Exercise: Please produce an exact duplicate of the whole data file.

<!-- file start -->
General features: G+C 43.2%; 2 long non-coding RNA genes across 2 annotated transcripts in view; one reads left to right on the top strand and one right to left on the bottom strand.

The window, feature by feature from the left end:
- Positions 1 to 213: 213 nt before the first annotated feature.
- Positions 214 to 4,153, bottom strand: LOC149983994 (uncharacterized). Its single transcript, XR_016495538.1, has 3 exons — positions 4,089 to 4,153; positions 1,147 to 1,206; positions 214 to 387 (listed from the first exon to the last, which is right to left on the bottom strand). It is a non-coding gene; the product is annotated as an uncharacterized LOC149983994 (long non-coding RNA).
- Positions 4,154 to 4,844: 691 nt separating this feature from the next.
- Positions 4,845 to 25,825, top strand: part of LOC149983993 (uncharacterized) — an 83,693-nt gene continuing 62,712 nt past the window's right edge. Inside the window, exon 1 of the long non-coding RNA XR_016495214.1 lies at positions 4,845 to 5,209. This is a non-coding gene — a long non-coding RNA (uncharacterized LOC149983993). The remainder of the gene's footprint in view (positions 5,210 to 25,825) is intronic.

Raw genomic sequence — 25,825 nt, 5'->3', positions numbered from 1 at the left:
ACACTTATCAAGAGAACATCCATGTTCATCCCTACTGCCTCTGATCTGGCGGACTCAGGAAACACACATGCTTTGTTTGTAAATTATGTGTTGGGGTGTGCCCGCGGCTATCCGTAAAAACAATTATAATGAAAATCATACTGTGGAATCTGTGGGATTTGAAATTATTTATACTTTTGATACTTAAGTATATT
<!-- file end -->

General features: G+C 43.2%; 2 long non-coding RNA genes across 2 annotated transcripts in view; one reads left to right on the top strand and one right to left on the bottom strand.

The window, feature by feature from the left end:
- Positions 1 to 213: 213 nt before the first annotated feature.
- Positions 214 to 4,153, bottom strand: LOC149983994 (uncharacterized). Its single transcript, XR_016495538.1, has 3 exons — positions 4,089 to 4,153; positions 1,147 to 1,206; positions 214 to 387 (listed from the first exon to the last, which is right to left on the bottom strand). It is a non-coding gene; the product is annotated as an uncharacterized LOC149983994 (long non-coding RNA).
- Positions 4,154 to 4,844: 691 nt separating this feature from the next.
- Positions 4,845 to 25,825, top strand: part of LOC149983993 (uncharacterized) — an 83,693-nt gene continuing 62,712 nt past the window's right edge. Inside the window, exon 1 of the long non-coding RNA XR_016495214.1 lies at positions 4,845 to 5,209. This is a non-coding gene — a long non-coding RNA (uncharacterized LOC149983993). The remainder of the gene's footprint in view (positions 5,210 to 25,825) is intronic.

Raw genomic sequence — 25,825 nt, 5'->3', positions numbered from 1 at the left:
ACACTTATCAAGAGAACATCCATGTTCATCCCTACTGCCTCTGATCTGGCGGACTCAGGAAACACACATGCTTTGTTTGTAAATTATGTGTTGGGGTGTGCCCGCGGCTATCCGTAAAAACAATTATAATGAAAATCATACTGTGGAATCTGTGGGATTTGAAATTATTTATACTTTTGATACTTAAGTATATT